Public Confessions and the CCP’s Fight for Dominance

Public Confessions and the CCP’s Fight for Dominance

Since came to power in 2012, a number of high-profile journalists and government critics who found themselves on the wrong side of the law—including Charles Xue, Shen Hao, and Gao Yu—have been shown publicly “confessing” on television. Duihua Foundation wrote that such can sabotage the legal process and “indicate that dignity and fairness are not afforded equally to all Chinese citizens.” But in giving a history of self-confessions in China, David Bandurski argues for China Media Project that something even more sinister is currently at work: the CCP’s “internal politics of dominance.” Bandurski uses the example of Shi Lianwen, a former executive at Liaoning TV, to illustrate how this plays out for the country’s media:

In Xi Jinping’s new confessional movement, there are shades of the Party’s troubled political past. Questions of guilt and innocence are subservient to the imperatives of political power.

Shi Lianwen, the former television executive whose videotaped self-confession is now being promoted through the official website of the Central Commission for Discipline Inspection, may not be innocent. He stands convicted of clearly specified acts of graft, including the acceptance of cash payouts of 11.4 million yuan, about US$1.8 million, while he was director of Liaoning Television from 2009 to 2012. (Corruption investigators, with their penchant for peppering corruption-related releases with lurid and colourful details, have also said Shi accepted a valuable piece of bloodstone.)

But watch or read Shi Lianwen’s “confession” on the CCDI website, where it is part of a new multimedia feature series called “Records of Confession” (忏悔录), and it becomes clear that Shi’s primary crime is not the breaking of the law per se — rather, it is his betrayal of the trust and responsibility vested in him by the Chinese Communist Party.

The supremacy of politics and ideology over the law becomes oddly clear as Shi Lianwen confesses to having an overly commercial mindset in his management of Liaoning Television. [Source]

In the New York Times, Murong Xuecun also writes about how the recent trend of publicized confessions emphasizes the supremacy of politics over individual dignity:

[..A]s part of Mr. Xi’s ongoing campaign to keep the media in line, CCTV broadcast the repentant statements of the likes of journalists Chen Yongzhou and and the respected editor . These influential figures appeared before the nation pressured to admit that they had blackmailed companies or to show regret for leaking national secrets.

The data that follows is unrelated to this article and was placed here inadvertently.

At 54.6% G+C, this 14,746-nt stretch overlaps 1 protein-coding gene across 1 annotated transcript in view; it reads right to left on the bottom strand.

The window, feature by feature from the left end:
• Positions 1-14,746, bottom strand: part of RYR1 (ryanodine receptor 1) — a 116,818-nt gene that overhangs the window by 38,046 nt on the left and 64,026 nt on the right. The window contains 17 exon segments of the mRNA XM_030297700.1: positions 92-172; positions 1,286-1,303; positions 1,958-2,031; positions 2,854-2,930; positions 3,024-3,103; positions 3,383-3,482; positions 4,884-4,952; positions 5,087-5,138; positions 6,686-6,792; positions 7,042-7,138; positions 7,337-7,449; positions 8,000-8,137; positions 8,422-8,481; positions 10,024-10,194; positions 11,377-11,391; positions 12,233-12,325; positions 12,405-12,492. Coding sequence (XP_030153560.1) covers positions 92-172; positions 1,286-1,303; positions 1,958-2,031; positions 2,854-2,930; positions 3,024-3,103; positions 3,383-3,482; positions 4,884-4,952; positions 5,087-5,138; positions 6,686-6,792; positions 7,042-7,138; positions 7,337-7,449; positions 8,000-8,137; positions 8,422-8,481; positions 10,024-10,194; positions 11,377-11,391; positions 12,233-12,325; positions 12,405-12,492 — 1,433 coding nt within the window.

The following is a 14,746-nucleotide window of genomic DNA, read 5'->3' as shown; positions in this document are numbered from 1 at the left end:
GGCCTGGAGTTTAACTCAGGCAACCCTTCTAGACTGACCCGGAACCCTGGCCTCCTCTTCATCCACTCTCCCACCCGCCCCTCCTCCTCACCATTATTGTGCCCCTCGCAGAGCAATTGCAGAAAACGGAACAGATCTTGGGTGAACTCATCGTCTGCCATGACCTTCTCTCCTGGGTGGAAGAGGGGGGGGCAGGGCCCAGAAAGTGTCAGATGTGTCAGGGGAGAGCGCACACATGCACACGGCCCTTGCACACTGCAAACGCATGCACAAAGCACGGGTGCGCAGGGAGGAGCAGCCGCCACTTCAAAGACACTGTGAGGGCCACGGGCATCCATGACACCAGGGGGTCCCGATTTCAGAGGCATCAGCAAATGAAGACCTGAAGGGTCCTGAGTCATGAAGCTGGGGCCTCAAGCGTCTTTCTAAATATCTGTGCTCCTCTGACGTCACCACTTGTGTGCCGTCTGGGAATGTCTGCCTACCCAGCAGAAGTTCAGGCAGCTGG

Seventy-year-old Gao Yu, arrested for giving state secrets to foreign media, dressed in prison clothes, said to the camera, “I admit that what I’ve done touched on legal issues and threatened national interests.” She continued: “My actions were very wrong. I have sincerely learned my lesson, and I admit my guilt.”

Her lawyer later said that she had made her televised statement only because the government had threatened her son. As for and others, we have no evidence that similar tactics were used, but considering their predicament after arrest, noncooperation would have called for great courage.

Socialist countries tend to emphasize national and collective interest ahead of individual rights and dignity. This has been a constant throughout 66 years of Communist rule in China, but in the past two years the tendency has become increasingly strident. Cases of public shaming show us how in the name of some great cause, individual rights, dignity and privacy can all be sacrificed. [Source]

Gao Yu, a veteran journalist who was detained in the run-up to the 25th anniversary of June 4th, “confessed” on CCTV, but later said her confession was coerced. She was detained apparently on suspicion of leaking Document 9, an internal Party document which outlined the government’s plan to rein in civil society and the media while promoting economic reforms. Following a closed trial in November, Gao’s trial proceedings were recently delayed three months, according to her lawyer Shang Boujun. In a commentary published by Radio Free Asia, Bao Tong, former aide to Premier Zhao Ziyang, writes about Gao’s case:

Put bluntly, the case against Gao Yu for the so-called “leaking of state secrets overseas” is nothing more than a case of Gao Yu fulfilling the sacred duty of a journalist, by telling the public the facts about Document No. 9, which was issued by the office of the Communist Party central committee in 2013.

I hear that she is regarded as “smearing the name of the central committee,” “vilifying the party,” and “causing irreparable damage to the reputation of both party and country.”

Do these charges really stand up?

If Gao Yu had spread disinformation; if she had forged Document No. 9, than of course it would be right to charge her with smearing the name of party and state.

The problem is that the government has already said quite truthfully that Gao leaked, rather than forged, Document No. 9, confirming that her reports about it were totally accurate. [Source]

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